Both SASE and ZTNA facilitate secure remote access, addressing the needs of modern workforces. They provide solutions that enable secure connectivity for dispersed users, ensuring that access to applications and services is both safe and reliable.

Alignment with Cloud Transformation

SASE and ZTNA align with cloud transformation initiatives, offering services that are compatible with cloud and multicloud environments. They support the transition away from traditional network perimeters to more fluid, cloud-based infrastructures.

Focus on Identity and Access Management

Identity-based authentication and granular access control are central to both SASE and ZTNA. They prioritize verifying the identity of users and devices and enforce access policies that restrict entry to network services and applications based on user credentials.

Reduction of Operational Complexity

SASE and ZTNA both contribute to reducing network and security operations complexity. By delivering cloud-native capabilities, they simplify the resource management and eliminate the need for multiple disparate security products.

Enhanced Performance and User Experience

Improving network performance and the overall user experience is a shared objective of SASE and ZTNA. They employ techniques to minimize latency and optimize access, enhancing the efficiency of user interactions with applications.

What Is the Difference Between SASE and Zero Trust?

Zero Trust is a security strategy that requires verification for every access request within a network, whereas SASE is an integrated network architecture that combines comprehensive security services, including Zero Trust principles, within a cloud-based infrastructure. Zero Trust operates on the assumption that trust should never be implicit within or outside the network, and access is granted only after thorough verification.

In contrast, SASE extends beyond access control, encompassing a range of security functions it delivers at the network edge to ensure secure access and optimal performance. SASE solutions support the dynamic, distributed nature of modern enterprises, applying Zero Trust as part of a broader, strategic approach to network security and management.

The Role of ZTNA in SASE

SASE architecture diagram with user traffic sources, network components, and data destinations.

Zero Trust Network Access (ZTNA) plays a crucial role in SASE (secure access service edge) architecture by enforcing strict access control. In a SASE model, ZTNA provides fine-grained, identity-based access to organizational resources, ensuring only authenticated and authorized users can access specific applications and services. Adherence to the principle of "never trust, always verify" underpins the security model that SASE embodies, extending it across the network regardless of where resources or users are located.

ZTNA is embedded within the SASE framework to enhance security by segmenting access based on user profiles and their associated trust levels. It rejects the traditional, location-based perimeter defense in favor of a dynamic, risk-informed access strategy. This strategy assesses context, such as the user's role, location, and the device's security posture, before granting access. Assessing context reduces the attack surface against unauthorized entry and lateral movement within the network.

The integration of ZTNA into SASE architectures represents a transformative approach to network security. It shifts the focus from network-centric security models to user- and device-centric models, which is essential in a landscape where remote work and cloud-based assets are the norm. Within SASE, ZTNA enables direct, secure connections to applications, eliminating the need for remote users to connect via traditional VPNs, which can be a security liability due to their broad network access.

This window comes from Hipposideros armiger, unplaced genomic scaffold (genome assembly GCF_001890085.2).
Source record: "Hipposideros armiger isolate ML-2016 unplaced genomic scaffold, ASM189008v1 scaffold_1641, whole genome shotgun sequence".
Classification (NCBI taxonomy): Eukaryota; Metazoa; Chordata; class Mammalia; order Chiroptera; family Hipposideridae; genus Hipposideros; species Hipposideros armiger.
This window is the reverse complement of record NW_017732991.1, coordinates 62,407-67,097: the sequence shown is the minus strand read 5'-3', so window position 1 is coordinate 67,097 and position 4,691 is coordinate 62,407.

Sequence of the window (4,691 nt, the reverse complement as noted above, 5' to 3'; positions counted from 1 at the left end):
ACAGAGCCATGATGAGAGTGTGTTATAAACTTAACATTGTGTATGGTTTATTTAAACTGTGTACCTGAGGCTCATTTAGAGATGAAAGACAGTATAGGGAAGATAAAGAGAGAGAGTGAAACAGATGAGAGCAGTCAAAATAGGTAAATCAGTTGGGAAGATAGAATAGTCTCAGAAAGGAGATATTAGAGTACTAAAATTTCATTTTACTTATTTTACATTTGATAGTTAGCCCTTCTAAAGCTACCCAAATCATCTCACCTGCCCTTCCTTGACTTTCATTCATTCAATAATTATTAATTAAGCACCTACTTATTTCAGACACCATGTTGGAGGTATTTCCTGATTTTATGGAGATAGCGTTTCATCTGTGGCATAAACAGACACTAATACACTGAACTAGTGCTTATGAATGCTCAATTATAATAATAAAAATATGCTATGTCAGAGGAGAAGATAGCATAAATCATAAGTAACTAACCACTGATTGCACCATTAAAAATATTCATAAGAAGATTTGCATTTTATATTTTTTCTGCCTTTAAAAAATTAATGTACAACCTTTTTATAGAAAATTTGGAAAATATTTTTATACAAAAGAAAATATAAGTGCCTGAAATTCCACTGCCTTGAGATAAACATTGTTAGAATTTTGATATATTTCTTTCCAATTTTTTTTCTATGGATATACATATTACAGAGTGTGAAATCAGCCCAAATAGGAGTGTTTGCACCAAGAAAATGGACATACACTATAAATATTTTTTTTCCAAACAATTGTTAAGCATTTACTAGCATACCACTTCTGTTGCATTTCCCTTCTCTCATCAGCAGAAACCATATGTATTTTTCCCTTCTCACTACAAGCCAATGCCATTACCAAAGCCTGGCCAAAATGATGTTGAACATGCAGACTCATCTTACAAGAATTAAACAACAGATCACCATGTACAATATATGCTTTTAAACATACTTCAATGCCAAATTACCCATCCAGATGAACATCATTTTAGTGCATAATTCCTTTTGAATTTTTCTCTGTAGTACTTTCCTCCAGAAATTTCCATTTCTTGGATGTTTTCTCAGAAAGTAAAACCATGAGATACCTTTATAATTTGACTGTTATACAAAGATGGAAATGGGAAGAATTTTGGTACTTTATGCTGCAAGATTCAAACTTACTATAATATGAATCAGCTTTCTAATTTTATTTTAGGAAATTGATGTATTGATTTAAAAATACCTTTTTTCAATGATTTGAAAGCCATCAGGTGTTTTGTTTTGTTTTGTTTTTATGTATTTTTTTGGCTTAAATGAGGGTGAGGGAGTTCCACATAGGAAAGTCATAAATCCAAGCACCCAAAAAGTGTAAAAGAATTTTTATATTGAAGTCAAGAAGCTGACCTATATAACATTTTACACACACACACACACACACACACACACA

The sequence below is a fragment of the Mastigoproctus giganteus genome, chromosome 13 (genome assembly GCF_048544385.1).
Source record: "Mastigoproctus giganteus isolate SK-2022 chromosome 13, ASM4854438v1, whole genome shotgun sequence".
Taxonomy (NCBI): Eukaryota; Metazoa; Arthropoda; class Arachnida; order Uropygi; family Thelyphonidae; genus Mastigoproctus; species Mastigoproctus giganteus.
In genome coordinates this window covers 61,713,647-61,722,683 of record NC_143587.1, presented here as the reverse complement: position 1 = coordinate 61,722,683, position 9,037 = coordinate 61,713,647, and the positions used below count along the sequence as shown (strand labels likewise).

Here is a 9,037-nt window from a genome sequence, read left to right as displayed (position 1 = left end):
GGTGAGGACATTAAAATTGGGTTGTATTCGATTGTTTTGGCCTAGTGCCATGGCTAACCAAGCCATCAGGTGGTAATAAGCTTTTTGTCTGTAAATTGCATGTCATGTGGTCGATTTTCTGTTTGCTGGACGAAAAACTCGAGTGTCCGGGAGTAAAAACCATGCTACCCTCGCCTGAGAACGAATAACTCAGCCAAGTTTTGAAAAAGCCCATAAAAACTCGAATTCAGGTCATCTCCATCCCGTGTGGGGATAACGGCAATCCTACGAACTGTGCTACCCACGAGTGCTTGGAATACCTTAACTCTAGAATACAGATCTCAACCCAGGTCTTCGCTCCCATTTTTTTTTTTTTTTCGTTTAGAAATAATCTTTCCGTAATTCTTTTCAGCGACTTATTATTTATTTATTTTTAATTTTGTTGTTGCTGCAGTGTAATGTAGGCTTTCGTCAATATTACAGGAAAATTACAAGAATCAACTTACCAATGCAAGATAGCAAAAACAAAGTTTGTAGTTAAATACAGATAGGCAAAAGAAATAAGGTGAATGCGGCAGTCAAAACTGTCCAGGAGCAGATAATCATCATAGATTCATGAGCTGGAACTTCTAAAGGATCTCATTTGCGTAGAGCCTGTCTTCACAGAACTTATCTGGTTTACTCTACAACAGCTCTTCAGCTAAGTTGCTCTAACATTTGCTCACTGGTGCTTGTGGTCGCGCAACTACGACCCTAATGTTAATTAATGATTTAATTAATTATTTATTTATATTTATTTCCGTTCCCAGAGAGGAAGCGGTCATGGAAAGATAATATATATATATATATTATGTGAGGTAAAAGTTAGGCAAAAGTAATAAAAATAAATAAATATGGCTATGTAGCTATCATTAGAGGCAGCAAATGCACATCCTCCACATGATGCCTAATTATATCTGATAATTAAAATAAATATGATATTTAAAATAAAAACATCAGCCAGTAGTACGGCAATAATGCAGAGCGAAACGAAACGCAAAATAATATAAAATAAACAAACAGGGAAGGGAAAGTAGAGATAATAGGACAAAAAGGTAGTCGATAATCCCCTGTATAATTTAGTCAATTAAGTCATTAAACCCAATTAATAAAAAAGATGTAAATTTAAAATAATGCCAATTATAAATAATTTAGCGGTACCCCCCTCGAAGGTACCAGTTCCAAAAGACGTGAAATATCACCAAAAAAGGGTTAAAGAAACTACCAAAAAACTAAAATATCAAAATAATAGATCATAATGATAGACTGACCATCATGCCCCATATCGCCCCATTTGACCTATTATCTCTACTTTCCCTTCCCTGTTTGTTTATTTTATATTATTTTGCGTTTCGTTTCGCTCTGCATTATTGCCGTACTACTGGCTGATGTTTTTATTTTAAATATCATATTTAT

One of the main purposes of ZTNA in a SASE architecture is to provide agility and scalability. As businesses grow and adopt more cloud services, the ability to quickly adapt and enforce consistent security policies becomes paramount. ZTNA aids in this by allowing security teams to implement and manage policies centrally. This streamlines the secure access of a distributed workforce without the complexity of managing individual VPNs or legacy remote access solutions.

Benefits of Adopting SASE and ZTNA

Benefits of SASE & ZTNA: security, network efficiency, simpler security mgmt, less costs, fast deployment

Implementing SASE and ZTNA together strengthens an organization's security posture. ZTNA ensures secure access through identity verification, while SASE extends security services to the network's edge. This combination mitigates risks of unauthorized access and lateral movement within the network.

Improved Network Efficiency

SASE and ZTNA reduce latency by facilitating direct connections to applications and avoiding the need to route traffic through a central hub. This approach leads to improved performance for remote users and distributed workforces.

Simplified Security Management

The integration of SASE with ZTNA streamlines network and security management. Organizations benefit from a unified platform to enforce policies, resulting in simplified operations and better control over the IT environment.

Reduced Costs

By converging networking and security into a single cloud-based platform, SASE with ZTNA can lower the total cost of ownership. It eliminates the need for multiple security solutions or appliances and reduces the complexity of network architecture.

Accelerated Deployment

Cloud-based deployment models of SASE and ZTNA enable rapid implementation across organizations, reducing the time and resources typically required for setting up traditional security infrastructure.


Zero Trust is a security model requiring verification for every access request, regardless of origin. SASE combines network and security functions with Zero Trust, delivered as a cloud service.
Benefits of SASE and ZTNA include enhanced security with identity-based access and reduced complexity by unifying various security services into one platform.
ZTA refers broadly to a security framework based on Zero Trust principles, whereas ZTNA is a technology enforcing those principles for network access.
CASB provides security governance for cloud services; ZTNA governs access to internal applications based on strict identity verification.
VPN provides users with secure network access via encrypted tunnels; ZTNA grants access to specific applications based on identity, not just a network connection.
Zero Trust is a security strategy denying trust by default, requiring verification for every access. SASE is a framework combining networking and security functions, including Zero Trust, delivered as a cloud service.
Zero Trust is a strategic approach to cybersecurity that trusts nothing inside or outside the network by default. SSE is a component of SASE that specifically focuses on security services for edge network access.